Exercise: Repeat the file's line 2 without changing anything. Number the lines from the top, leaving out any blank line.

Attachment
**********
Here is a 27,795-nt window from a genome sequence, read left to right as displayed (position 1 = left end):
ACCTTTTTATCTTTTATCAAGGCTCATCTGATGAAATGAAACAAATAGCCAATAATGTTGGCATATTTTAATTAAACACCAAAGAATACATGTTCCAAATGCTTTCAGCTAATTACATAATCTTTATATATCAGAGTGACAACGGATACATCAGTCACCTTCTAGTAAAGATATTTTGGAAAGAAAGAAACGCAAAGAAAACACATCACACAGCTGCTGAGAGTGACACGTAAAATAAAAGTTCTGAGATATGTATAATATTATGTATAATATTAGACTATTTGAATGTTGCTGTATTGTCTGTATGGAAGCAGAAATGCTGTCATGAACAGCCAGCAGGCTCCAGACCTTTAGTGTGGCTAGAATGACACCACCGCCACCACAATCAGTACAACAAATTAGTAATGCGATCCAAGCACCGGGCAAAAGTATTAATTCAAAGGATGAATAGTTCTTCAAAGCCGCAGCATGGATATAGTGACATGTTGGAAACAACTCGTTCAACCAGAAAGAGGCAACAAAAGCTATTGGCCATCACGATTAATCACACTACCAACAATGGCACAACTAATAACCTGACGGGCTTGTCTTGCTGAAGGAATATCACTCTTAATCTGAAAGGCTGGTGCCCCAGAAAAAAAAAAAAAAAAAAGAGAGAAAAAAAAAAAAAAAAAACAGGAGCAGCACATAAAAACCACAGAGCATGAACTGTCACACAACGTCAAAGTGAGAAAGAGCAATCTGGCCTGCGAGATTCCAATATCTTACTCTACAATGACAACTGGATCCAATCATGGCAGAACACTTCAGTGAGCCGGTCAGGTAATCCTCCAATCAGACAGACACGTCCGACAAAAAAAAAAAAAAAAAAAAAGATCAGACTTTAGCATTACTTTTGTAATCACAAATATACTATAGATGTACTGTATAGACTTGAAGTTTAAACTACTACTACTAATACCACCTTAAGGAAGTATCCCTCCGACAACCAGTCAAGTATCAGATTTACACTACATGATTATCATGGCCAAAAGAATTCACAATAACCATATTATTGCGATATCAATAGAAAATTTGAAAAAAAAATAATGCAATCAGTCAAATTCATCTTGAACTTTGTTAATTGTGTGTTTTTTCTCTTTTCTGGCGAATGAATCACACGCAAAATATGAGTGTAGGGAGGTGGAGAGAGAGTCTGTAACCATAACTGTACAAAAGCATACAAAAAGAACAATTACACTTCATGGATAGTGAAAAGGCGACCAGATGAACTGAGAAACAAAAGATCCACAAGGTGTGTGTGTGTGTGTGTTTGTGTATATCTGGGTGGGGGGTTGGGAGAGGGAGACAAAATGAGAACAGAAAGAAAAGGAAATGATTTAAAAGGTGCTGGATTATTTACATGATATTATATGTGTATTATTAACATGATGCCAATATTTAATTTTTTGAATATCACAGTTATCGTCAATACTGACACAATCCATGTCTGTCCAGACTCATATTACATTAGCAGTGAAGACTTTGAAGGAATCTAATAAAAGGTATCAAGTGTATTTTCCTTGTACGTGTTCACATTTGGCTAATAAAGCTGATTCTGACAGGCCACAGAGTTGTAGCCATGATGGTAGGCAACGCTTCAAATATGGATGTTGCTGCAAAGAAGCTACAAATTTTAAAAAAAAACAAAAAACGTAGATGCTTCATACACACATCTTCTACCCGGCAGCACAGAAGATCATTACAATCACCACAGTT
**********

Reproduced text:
ACCTTTTTATCTTTTATCAAGGCTCATCTGATGAAATGAAACAAATAGCCAATAATGTTGGCATATTTTAATTAAACACCAAAGAATACATGTTCCAAATGCTTTCAGCTAATTACATAATCTTTATATATCAGAGTGACAACGGATACATCAGTCACCTTCTAGTAAAGATATTTTGGAAAGAAAGAAACGCAAAGAAAACACATCACACAGCTGCTGAGAGTGACACGTAAAATAAAAGTTCTGAGATATGTATAATATTATGTATAATATTAGACTATTTGAATGTTGCTGTATTGTCTGTATGGAAGCAGAAATGCTGTCATGAACAGCCAGCAGGCTCCAGACCTTTAGTGTGGCTAGAATGACACCACCGCCACCACAATCAGTACAACAAATTAGTAATGCGATCCAAGCACCGGGCAAAAGTATTAATTCAAAGGATGAATAGTTCTTCAAAGCCGCAGCATGGATATAGTGACATGTTGGAAACAACTCGTTCAACCAGAAAGAGGCAACAAAAGCTATTGGCCATCACGATTAATCACACTACCAACAATGGCACAACTAATAACCTGACGGGCTTGTCTTGCTGAAGGAATATCACTCTTAATCTGAAAGGCTGGTGCCCCAGAAAAAAAAAAAAAAAAAAGAGAGAAAAAAAAAAAAAAAAAACAGGAGCAGCACATAAAAACCACAGAGCATGAACTGTCACACAACGTCAAAGTGAGAAAGAGCAATCTGGCCTGCGAGATTCCAATATCTTACTCTACAATGACAACTGGATCCAATCATGGCAGAACACTTCAGTGAGCCGGTCAGGTAATCCTCCAATCAGACAGACACGTCCGACAAAAAAAAAAAAAAAAAAAAAGATCAGACTTTAGCATTACTTTTGTAATCACAAATATACTATAGATGTACTGTATAGACTTGAAGTTTAAACTACTACTACTAATACCACCTTAAGGAAGTATCCCTCCGACAACCAGTCAAGTATCAGATTTACACTACATGATTATCATGGCCAAAAGAATTCACAATAACCATATTATTGCGATATCAATAGAAAATTTGAAAAAAAAATAATGCAATCAGTCAAATTCATCTTGAACTTTGTTAATTGTGTGTTTTTTCTCTTTTCTGGCGAATGAATCACACGCAAAATATGAGTGTAGGGAGGTGGAGAGAGAGTCTGTAACCATAACTGTACAAAAGCATACAAAAAGAACAATTACACTTCATGGATAGTGAAAAGGCGACCAGATGAACTGAGAAACAAAAGATCCACAAGGTGTGTGTGTGTGTGTGTTTGTGTATATCTGGGTGGGGGGTTGGGAGAGGGAGACAAAATGAGAACAGAAAGAAAAGGAAATGATTTAAAAGGTGCTGGATTATTTACATGATATTATATGTGTATTATTAACATGATGCCAATATTTAATTTTTTGAATATCACAGTTATCGTCAATACTGACACAATCCATGTCTGTCCAGACTCATATTACATTAGCAGTGAAGACTTTGAAGGAATCTAATAAAAGGTATCAAGTGTATTTTCCTTGTACGTGTTCACATTTGGCTAATAAAGCTGATTCTGACAGGCCACAGAGTTGTAGCCATGATGGTAGGCAACGCTTCAAATATGGATGTTGCTGCAAAGAAGCTACAAATTTTAAAAAAAAACAAAAAACGTAGATGCTTCATACACACATCTTCTACCCGGCAGCACAGAAGATCATTACAATCACCACAGTT